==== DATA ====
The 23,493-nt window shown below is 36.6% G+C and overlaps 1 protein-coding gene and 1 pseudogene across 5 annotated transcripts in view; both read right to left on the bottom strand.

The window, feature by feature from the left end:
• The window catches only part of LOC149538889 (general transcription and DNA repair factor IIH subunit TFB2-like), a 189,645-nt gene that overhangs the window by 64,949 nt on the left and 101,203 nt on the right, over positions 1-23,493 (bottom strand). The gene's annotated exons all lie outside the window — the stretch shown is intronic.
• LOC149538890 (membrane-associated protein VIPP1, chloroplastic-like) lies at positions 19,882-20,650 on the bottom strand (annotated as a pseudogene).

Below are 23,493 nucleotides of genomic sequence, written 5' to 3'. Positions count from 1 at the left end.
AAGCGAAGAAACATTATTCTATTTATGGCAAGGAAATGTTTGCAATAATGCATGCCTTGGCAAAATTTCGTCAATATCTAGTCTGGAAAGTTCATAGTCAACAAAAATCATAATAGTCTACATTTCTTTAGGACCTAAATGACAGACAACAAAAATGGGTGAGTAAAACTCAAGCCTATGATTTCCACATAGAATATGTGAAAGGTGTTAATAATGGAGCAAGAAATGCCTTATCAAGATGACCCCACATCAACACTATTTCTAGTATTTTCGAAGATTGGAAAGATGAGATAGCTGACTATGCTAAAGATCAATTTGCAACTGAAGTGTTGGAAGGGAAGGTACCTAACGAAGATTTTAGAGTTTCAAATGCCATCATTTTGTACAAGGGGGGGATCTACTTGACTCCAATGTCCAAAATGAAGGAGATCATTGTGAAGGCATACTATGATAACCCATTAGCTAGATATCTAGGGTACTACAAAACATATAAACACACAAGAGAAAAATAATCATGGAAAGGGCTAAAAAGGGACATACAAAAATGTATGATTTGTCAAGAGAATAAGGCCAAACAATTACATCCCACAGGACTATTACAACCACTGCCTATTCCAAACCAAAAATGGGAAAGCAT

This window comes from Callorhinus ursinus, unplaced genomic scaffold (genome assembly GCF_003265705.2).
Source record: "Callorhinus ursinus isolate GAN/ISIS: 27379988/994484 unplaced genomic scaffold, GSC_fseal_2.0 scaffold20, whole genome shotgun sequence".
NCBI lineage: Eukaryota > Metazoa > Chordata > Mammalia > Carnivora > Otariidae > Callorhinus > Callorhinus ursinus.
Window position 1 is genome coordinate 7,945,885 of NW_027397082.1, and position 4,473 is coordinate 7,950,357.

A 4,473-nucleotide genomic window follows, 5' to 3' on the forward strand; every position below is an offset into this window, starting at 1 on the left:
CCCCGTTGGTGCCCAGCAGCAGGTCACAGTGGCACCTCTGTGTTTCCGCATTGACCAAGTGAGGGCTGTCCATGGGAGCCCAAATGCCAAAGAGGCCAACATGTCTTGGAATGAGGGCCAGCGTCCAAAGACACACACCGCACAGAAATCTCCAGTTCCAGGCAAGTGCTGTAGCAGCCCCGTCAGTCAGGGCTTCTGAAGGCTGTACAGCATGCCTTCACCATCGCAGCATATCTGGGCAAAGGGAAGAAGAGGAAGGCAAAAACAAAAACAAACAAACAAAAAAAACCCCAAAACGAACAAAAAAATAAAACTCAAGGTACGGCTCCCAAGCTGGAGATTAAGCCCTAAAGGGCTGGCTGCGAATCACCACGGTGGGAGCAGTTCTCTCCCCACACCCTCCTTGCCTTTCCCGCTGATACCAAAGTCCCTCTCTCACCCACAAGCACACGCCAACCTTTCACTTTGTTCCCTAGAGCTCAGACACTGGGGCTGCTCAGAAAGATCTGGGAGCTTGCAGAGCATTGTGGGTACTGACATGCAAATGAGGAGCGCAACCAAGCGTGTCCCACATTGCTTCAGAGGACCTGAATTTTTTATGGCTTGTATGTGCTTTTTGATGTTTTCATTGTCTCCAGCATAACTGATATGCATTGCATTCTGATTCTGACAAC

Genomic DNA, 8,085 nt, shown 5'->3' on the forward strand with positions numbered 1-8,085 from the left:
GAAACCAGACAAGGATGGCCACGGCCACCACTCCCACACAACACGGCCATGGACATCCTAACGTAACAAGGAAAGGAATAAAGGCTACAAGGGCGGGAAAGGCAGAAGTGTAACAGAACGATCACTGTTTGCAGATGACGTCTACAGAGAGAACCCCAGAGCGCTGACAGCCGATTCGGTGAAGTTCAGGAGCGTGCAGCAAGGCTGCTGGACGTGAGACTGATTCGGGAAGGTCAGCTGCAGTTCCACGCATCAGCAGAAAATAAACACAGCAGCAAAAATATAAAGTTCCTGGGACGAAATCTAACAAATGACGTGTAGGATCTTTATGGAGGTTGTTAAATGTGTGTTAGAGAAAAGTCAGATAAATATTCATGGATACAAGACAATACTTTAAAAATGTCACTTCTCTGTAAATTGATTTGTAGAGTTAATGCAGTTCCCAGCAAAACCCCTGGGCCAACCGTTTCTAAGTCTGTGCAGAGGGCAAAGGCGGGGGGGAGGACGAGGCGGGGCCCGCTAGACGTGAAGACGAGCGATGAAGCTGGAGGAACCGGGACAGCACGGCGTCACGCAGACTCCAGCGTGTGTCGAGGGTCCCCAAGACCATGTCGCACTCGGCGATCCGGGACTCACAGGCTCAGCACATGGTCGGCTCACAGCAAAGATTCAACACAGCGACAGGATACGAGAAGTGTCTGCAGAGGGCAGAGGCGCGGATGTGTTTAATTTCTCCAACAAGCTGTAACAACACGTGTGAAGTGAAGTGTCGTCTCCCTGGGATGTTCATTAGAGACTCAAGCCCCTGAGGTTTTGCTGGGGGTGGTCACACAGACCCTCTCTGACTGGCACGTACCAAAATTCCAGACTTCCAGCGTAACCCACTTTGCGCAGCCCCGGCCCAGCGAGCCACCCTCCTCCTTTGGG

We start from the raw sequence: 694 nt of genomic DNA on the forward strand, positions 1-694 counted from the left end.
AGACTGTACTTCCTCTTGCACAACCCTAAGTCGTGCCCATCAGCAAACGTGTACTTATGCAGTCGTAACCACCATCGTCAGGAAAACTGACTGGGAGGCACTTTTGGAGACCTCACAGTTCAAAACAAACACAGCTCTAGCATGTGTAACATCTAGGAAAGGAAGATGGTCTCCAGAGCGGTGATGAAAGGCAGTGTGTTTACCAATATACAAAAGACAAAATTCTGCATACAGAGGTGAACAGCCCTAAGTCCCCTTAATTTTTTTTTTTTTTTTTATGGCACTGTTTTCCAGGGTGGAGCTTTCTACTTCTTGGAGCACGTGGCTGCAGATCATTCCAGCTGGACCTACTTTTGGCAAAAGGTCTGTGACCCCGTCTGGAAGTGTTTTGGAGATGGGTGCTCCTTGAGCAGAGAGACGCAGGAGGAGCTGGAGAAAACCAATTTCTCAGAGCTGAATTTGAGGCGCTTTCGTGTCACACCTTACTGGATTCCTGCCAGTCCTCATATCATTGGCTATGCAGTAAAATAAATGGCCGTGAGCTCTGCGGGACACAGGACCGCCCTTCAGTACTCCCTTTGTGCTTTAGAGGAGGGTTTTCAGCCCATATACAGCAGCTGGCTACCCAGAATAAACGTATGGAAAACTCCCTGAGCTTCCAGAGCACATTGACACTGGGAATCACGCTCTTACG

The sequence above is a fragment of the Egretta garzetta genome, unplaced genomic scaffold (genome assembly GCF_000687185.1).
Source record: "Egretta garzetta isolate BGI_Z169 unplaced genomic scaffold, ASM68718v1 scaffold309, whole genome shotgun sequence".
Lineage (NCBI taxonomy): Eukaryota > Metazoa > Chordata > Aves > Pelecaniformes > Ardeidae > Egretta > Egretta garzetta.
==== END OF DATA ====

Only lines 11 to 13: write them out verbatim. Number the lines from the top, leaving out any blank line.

A 4,473-nucleotide genomic window follows, 5' to 3' on the forward strand; every position below is an offset into this window, starting at 1 on the left:
CCCCGTTGGTGCCCAGCAGCAGGTCACAGTGGCACCTCTGTGTTTCCGCATTGACCAAGTGAGGGCTGTCCATGGGAGCCCAAATGCCAAAGAGGCCAACATGTCTTGGAATGAGGGCCAGCGTCCAAAGACACACACCGCACAGAAATCTCCAGTTCCAGGCAAGTGCTGTAGCAGCCCCGTCAGTCAGGGCTTCTGAAGGCTGTACAGCATGCCTTCACCATCGCAGCATATCTGGGCAAAGGGAAGAAGAGGAAGGCAAAAACAAAAACAAACAAACAAAAAAAACCCCAAAACGAACAAAAAAATAAAACTCAAGGTACGGCTCCCAAGCTGGAGATTAAGCCCTAAAGGGCTGGCTGCGAATCACCACGGTGGGAGCAGTTCTCTCCCCACACCCTCCTTGCCTTTCCCGCTGATACCAAAGTCCCTCTCTCACCCACAAGCACACGCCAACCTTTCACTTTGTTCCCTAGAGCTCAGACACTGGGGCTGCTCAGAAAGATCTGGGAGCTTGCAGAGCATTGTGGGTACTGACATGCAAATGAGGAGCGCAACCAAGCGTGTCCCACATTGCTTCAGAGGACCTGAATTTTTTATGGCTTGTATGTGCTTTTTGATGTTTTCATTGTCTCCAGCATAACTGATATGCATTGCATTCTGATTCTGACAAC

Genomic DNA, 8,085 nt, shown 5'->3' on the forward strand with positions numbered 1-8,085 from the left: